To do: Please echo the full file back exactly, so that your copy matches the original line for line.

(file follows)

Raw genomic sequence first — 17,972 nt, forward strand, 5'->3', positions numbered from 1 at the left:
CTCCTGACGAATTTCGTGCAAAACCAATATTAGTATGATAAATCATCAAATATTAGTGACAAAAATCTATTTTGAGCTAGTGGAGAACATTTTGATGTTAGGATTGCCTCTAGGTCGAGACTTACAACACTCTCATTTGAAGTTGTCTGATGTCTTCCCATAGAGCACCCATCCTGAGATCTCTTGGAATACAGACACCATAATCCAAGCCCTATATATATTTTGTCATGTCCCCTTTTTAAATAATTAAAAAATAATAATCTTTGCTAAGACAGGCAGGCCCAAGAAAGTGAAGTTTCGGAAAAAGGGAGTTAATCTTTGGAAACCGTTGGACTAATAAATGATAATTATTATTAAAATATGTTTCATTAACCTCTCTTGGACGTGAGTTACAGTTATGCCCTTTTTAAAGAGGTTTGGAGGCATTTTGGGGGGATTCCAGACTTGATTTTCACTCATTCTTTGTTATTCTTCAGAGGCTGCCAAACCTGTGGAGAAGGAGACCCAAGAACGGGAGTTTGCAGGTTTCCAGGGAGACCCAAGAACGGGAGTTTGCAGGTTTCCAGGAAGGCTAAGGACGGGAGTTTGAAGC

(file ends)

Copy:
Raw genomic sequence first — 17,972 nt, forward strand, 5'->3', positions numbered from 1 at the left:
CTCCTGACGAATTTCGTGCAAAACCAATATTAGTATGATAAATCATCAAATATTAGTGACAAAAATCTATTTTGAGCTAGTGGAGAACATTTTGATGTTAGGATTGCCTCTAGGTCGAGACTTACAACACTCTCATTTGAAGTTGTCTGATGTCTTCCCATAGAGCACCCATCCTGAGATCTCTTGGAATACAGACACCATAATCCAAGCCCTATATATATTTTGTCATGTCCCCTTTTTAAATAATTAAAAAATAATAATCTTTGCTAAGACAGGCAGGCCCAAGAAAGTGAAGTTTCGGAAAAAGGGAGTTAATCTTTGGAAACCGTTGGACTAATAAATGATAATTATTATTAAAATATGTTTCATTAACCTCTCTTGGACGTGAGTTACAGTTATGCCCTTTTTAAAGAGGTTTGGAGGCATTTTGGGGGGATTCCAGACTTGATTTTCACTCATTCTTTGTTATTCTTCAGAGGCTGCCAAACCTGTGGAGAAGGAGACCCAAGAACGGGAGTTTGCAGGTTTCCAGGGAGACCCAAGAACGGGAGTTTGCAGGTTTCCAGGAAGGCTAAGGACGGGAGTTTGAAGC